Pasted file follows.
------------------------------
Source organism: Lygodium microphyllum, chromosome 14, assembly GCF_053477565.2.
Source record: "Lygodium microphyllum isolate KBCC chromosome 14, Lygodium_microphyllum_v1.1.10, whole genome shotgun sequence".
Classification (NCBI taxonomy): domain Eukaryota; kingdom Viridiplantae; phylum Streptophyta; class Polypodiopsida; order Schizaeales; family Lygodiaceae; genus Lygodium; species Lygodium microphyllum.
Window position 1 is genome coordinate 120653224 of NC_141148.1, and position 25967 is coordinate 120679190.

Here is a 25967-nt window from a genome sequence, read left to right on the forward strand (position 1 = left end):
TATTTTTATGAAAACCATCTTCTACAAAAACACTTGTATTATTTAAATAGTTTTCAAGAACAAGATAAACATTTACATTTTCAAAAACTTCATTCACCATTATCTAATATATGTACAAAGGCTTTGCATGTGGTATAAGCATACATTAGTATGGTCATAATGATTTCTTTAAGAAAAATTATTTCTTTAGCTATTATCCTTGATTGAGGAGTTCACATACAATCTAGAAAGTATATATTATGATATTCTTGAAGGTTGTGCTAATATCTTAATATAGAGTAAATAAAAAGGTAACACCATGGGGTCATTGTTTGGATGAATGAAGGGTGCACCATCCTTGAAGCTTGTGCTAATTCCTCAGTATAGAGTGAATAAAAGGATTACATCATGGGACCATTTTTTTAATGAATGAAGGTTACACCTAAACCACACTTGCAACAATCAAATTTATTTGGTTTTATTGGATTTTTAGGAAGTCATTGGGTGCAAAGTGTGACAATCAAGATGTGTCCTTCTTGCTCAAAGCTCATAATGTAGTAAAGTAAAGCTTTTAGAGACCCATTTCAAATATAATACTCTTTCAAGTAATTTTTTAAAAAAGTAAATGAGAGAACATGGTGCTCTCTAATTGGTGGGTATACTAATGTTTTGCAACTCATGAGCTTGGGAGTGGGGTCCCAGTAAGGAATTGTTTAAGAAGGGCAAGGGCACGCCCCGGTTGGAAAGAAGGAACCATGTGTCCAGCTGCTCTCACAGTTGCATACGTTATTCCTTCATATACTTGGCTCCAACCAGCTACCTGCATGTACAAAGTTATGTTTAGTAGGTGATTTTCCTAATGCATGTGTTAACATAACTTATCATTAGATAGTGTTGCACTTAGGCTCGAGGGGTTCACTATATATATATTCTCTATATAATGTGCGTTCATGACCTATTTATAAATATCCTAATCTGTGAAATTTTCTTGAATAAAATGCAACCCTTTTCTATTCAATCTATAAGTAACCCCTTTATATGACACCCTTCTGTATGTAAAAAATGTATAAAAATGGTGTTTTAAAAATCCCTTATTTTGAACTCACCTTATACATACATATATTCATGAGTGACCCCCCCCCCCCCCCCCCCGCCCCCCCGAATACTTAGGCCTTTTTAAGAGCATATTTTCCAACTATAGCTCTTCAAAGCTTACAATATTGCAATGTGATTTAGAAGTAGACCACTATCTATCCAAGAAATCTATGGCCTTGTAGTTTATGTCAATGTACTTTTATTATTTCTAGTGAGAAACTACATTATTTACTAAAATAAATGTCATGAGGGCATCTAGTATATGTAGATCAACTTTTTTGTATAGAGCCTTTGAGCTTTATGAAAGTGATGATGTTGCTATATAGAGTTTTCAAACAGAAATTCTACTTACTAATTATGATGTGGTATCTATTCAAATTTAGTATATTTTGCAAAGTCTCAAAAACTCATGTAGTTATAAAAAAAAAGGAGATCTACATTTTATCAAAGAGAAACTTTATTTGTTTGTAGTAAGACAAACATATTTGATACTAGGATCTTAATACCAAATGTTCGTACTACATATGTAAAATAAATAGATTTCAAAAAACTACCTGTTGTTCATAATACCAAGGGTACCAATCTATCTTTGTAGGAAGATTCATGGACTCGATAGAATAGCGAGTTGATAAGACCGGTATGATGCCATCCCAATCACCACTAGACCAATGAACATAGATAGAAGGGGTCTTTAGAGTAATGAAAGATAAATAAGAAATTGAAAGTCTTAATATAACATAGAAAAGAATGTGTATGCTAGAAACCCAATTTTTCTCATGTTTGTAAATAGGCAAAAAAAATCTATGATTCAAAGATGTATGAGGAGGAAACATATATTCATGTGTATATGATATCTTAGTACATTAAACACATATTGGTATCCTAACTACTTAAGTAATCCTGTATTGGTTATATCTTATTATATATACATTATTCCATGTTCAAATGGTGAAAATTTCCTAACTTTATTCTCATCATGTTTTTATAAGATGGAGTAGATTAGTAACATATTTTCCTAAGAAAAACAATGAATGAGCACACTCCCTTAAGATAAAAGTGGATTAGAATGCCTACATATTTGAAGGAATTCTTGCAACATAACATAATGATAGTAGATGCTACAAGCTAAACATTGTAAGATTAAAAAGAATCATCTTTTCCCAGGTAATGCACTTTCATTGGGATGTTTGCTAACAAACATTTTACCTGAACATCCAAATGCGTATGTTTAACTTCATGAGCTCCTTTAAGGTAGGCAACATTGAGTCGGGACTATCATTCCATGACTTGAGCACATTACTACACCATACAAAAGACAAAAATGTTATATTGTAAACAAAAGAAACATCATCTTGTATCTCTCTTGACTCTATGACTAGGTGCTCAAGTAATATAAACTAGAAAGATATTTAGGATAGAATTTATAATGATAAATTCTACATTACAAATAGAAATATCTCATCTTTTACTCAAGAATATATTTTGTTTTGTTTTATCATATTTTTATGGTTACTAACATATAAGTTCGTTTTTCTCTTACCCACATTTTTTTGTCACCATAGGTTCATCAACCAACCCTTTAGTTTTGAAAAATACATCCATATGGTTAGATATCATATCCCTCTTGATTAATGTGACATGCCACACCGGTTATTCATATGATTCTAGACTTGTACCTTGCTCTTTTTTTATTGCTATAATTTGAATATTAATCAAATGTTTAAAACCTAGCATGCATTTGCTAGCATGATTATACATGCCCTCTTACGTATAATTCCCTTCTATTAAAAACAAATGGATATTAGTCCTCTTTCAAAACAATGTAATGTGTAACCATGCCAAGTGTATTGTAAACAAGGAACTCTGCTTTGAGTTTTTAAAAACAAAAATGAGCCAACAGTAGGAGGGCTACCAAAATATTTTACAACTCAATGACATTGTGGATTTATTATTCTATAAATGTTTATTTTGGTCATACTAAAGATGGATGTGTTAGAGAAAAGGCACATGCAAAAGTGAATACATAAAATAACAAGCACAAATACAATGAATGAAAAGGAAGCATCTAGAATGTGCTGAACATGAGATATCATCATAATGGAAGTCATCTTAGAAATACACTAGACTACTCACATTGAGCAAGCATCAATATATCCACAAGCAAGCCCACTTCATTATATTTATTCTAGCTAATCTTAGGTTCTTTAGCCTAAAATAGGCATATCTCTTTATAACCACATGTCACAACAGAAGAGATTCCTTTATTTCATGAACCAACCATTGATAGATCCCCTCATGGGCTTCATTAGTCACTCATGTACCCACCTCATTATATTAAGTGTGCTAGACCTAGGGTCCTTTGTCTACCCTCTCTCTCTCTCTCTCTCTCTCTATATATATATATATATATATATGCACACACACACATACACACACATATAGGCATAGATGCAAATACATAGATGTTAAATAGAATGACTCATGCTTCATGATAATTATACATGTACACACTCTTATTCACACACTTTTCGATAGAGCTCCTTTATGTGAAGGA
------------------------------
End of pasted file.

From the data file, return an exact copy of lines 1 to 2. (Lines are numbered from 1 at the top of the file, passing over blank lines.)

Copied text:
Source organism: Lygodium microphyllum, chromosome 14, assembly GCF_053477565.2.
Source record: "Lygodium microphyllum isolate KBCC chromosome 14, Lygodium_microphyllum_v1.1.10, whole genome shotgun sequence".